After World War I, an unnamed European narrator arrives on a remote Antarctic island to spend a year monitoring weather conditions. He finds a very strange situation indeed. The man he’s come to replace has disappeared, and when night falls, devilish sea-creatures slink from the water to battle the islands’ inhabitants—the narrator and a deranged recluse named Gruner. Though Gruner wages war against the monsters, too, he has taken in as sexual bedfellow a submissive toad-like creature, Aneris. When the narrator furtively takes Aneris as a sexual partner as well, he starts to question the purpose and nature of love, survival, and humanity.
Farrar, Straus and Giroux. 192 pages. $20. ISBN: 0374182396
Dallas Morning News
"Your skin will be downright clammy once you read Cold Skin. … The novel feels Kafkaesque at first." Anne Morris
San Francisco Chronicle
"I don’t know of a horror story this powerfully composed since Poe’s long-ago ‘Narrative of A. Gordon Pym.’ It’s certainly not for everyone, horror never is, especially horror with such an odd sexual element. In this regard, the novel reads like Lovecraft with testosterone." Alan Cheuse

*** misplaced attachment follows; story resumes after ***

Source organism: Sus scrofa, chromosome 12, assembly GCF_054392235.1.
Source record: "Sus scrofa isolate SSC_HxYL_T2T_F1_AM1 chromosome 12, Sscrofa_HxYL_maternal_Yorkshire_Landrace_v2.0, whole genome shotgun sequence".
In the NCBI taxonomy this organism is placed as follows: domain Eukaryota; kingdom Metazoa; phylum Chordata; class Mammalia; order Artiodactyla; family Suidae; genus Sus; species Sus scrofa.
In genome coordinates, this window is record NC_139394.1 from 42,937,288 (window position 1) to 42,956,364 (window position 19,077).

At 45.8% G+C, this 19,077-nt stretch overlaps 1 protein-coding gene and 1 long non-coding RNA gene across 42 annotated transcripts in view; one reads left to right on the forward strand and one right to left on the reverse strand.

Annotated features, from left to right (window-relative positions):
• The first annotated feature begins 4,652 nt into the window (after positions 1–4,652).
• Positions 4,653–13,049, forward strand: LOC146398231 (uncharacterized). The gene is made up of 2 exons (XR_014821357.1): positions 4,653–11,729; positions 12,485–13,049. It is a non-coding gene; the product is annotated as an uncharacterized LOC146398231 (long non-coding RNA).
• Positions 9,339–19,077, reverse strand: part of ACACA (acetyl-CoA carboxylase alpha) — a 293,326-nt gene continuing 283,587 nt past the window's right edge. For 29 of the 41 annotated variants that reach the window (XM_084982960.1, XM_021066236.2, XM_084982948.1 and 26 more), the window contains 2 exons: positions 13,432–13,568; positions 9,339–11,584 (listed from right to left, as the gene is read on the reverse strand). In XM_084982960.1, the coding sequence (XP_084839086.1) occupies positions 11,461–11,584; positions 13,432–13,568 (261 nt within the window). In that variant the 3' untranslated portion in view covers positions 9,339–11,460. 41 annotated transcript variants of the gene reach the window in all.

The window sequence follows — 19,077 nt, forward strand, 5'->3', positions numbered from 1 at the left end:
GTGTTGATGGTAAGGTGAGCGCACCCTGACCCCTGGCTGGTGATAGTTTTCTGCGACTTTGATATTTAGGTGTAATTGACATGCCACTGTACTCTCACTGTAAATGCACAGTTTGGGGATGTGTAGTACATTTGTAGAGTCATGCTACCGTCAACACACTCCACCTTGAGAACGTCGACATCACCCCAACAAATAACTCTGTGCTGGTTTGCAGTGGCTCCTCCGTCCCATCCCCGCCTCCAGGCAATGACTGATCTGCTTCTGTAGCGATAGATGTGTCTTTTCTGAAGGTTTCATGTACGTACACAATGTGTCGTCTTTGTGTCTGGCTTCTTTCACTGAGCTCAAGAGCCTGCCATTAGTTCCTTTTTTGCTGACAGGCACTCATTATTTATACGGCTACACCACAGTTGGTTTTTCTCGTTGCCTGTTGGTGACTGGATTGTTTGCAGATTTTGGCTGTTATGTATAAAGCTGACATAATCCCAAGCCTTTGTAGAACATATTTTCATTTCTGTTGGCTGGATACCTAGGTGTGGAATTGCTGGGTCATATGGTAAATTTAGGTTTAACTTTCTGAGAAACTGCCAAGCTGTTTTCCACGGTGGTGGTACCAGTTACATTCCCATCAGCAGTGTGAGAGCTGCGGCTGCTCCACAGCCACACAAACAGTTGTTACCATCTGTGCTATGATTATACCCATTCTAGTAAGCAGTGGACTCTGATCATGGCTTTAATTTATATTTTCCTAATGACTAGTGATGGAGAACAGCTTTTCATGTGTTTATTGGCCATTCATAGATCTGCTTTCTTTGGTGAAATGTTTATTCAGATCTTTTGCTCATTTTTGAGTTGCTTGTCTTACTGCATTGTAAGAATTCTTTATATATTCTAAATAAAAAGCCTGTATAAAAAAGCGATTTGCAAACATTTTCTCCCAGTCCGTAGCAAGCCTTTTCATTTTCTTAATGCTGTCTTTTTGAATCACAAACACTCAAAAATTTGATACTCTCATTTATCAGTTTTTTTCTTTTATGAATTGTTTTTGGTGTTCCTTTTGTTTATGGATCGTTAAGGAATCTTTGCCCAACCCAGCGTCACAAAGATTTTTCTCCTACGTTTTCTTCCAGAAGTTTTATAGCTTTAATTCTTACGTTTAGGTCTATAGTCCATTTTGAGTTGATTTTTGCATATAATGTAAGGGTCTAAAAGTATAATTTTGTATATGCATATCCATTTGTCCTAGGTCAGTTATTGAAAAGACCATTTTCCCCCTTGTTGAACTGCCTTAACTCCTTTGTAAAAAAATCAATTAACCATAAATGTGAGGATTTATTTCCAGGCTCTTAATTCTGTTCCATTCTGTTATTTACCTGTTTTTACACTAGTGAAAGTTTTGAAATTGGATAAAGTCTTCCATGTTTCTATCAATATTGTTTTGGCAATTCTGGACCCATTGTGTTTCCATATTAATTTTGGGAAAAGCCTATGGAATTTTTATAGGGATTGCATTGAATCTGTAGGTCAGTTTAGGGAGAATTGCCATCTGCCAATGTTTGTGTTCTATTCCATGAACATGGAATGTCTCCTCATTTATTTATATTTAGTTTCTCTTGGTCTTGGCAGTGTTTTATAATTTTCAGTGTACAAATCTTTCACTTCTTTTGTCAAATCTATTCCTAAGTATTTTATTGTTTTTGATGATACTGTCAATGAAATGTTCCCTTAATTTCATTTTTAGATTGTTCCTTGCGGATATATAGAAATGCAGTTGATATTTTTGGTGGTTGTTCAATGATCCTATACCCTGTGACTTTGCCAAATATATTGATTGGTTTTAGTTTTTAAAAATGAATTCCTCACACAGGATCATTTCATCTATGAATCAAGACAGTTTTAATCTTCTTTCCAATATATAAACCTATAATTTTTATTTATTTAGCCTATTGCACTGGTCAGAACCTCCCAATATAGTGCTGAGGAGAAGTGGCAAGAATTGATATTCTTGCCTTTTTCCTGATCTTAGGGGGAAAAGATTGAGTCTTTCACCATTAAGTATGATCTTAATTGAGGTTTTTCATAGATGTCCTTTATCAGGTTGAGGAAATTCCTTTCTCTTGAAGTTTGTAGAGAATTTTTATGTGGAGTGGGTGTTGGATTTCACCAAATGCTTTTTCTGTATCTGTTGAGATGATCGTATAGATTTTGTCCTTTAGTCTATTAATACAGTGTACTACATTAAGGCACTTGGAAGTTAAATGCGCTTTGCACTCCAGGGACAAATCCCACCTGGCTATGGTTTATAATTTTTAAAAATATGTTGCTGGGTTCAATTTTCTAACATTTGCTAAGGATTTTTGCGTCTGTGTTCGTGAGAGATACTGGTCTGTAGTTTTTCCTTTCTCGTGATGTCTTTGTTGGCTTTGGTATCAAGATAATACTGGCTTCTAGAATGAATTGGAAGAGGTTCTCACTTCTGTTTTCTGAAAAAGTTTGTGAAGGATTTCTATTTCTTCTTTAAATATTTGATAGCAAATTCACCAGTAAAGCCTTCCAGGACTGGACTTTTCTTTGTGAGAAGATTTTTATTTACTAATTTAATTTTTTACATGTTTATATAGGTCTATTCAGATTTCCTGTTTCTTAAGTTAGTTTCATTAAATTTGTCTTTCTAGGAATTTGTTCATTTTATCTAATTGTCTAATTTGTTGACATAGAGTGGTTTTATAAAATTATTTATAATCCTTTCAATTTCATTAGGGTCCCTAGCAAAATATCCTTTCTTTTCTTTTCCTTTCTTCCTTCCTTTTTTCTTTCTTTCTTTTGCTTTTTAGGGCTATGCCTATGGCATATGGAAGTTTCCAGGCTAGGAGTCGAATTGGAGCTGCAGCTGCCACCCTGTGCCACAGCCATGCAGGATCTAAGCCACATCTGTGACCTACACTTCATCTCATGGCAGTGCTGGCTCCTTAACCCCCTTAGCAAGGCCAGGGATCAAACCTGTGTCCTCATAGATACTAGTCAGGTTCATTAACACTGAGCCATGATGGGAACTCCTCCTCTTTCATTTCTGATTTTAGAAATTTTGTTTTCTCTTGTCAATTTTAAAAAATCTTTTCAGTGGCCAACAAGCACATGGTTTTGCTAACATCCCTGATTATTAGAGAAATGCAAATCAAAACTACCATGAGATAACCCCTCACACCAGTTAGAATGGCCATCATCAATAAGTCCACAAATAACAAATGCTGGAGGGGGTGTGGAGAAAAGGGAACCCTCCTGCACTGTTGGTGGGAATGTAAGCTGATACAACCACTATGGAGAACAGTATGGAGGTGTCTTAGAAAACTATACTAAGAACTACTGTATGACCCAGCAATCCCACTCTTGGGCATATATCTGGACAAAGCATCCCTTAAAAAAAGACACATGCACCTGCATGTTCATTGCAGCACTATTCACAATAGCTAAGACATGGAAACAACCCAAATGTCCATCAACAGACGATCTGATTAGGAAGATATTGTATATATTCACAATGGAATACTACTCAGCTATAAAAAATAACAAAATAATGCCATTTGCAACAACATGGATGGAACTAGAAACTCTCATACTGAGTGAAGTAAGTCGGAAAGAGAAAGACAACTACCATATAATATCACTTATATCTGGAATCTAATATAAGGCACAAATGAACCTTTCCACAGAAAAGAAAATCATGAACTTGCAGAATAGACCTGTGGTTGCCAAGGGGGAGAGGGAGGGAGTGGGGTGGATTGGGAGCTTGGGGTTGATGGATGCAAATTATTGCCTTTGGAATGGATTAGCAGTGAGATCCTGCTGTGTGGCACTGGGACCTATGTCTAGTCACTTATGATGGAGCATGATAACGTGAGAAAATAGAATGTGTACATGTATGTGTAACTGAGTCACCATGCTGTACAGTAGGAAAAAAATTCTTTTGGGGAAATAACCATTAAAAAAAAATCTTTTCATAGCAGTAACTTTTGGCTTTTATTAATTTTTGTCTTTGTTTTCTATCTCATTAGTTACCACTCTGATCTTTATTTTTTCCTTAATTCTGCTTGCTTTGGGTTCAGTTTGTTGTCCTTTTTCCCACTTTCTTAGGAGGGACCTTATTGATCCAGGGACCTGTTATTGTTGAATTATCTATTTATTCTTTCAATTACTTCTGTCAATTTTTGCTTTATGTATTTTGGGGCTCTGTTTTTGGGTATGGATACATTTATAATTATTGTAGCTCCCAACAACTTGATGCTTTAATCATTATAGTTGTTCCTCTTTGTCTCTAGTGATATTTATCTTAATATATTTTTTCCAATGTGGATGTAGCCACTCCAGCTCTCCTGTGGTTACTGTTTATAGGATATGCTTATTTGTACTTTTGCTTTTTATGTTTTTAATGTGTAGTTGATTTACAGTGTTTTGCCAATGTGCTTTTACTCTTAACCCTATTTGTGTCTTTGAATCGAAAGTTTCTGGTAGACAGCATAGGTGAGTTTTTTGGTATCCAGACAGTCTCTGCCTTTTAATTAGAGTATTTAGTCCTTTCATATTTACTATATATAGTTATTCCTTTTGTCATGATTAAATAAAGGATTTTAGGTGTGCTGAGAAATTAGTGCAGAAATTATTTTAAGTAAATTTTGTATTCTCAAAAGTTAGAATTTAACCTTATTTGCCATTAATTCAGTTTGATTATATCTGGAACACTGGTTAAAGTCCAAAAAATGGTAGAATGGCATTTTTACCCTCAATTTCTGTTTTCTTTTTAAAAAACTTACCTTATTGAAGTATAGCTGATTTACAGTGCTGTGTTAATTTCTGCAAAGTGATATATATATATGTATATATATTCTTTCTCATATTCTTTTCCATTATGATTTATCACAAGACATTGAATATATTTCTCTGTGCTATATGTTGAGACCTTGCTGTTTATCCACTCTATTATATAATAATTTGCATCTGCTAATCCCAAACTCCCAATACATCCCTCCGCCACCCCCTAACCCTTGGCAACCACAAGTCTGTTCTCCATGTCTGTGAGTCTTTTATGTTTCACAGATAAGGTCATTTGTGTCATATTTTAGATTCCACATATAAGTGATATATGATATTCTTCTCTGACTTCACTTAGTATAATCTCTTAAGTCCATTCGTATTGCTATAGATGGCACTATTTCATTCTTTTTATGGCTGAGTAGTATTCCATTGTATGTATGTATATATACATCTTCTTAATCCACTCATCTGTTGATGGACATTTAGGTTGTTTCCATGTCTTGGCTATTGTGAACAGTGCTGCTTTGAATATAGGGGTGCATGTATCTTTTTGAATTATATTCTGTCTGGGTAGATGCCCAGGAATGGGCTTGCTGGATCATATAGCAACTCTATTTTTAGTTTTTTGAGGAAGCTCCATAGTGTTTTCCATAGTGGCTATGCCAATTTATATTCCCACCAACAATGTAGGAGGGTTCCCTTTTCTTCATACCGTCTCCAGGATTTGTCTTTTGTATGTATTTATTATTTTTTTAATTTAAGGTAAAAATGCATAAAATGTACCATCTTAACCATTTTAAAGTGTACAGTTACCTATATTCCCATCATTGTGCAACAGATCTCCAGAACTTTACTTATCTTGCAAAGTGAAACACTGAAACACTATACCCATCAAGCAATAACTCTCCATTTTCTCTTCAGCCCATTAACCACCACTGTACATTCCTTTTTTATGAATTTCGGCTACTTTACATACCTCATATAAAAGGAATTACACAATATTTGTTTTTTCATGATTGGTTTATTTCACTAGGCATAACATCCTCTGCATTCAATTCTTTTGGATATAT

San Antonio Exp-News
"Not even reaching 200 pages, Piñol’s debut is short on description but long on self-reflection, action and intrigue… Piñol tries to humanize [Aneris] while at the same time stripping away her ability to act as anything other than a puppet for the men’s whims." Adam Schragin
NY Times Book Review
"As so often in gothic writing, the characters are emotionally overwrought, given to smashing things, punching themselves in the head to bring themselves to their senses, and having hair that goes gray overnight. … You feel that neither the narrator, nor the author behind him, are quite sure how to bring things to a close." Marcel Teroux
A best-seller translated from Catalan, Cold Skin features gothic characters, plots, and writing, all to horrific, sometimes comic, effect. Behind the narrator’s self-reflections and actions—from night battles to bestiality—Piñol, an anthropologist, asks big questions about men and monsters, power and submission, sanity and madness. The horror of the book’s opening transforms into something more bizarre, more unnameable, as the characters breach the human-animal boundary. It’s a wholly original premise, but not without faults: some of the plotting seems mechanical; Aneris comes across as a confused stereotype; and the ending leaves loose threads. But the questions that seem so simple will keep haunting.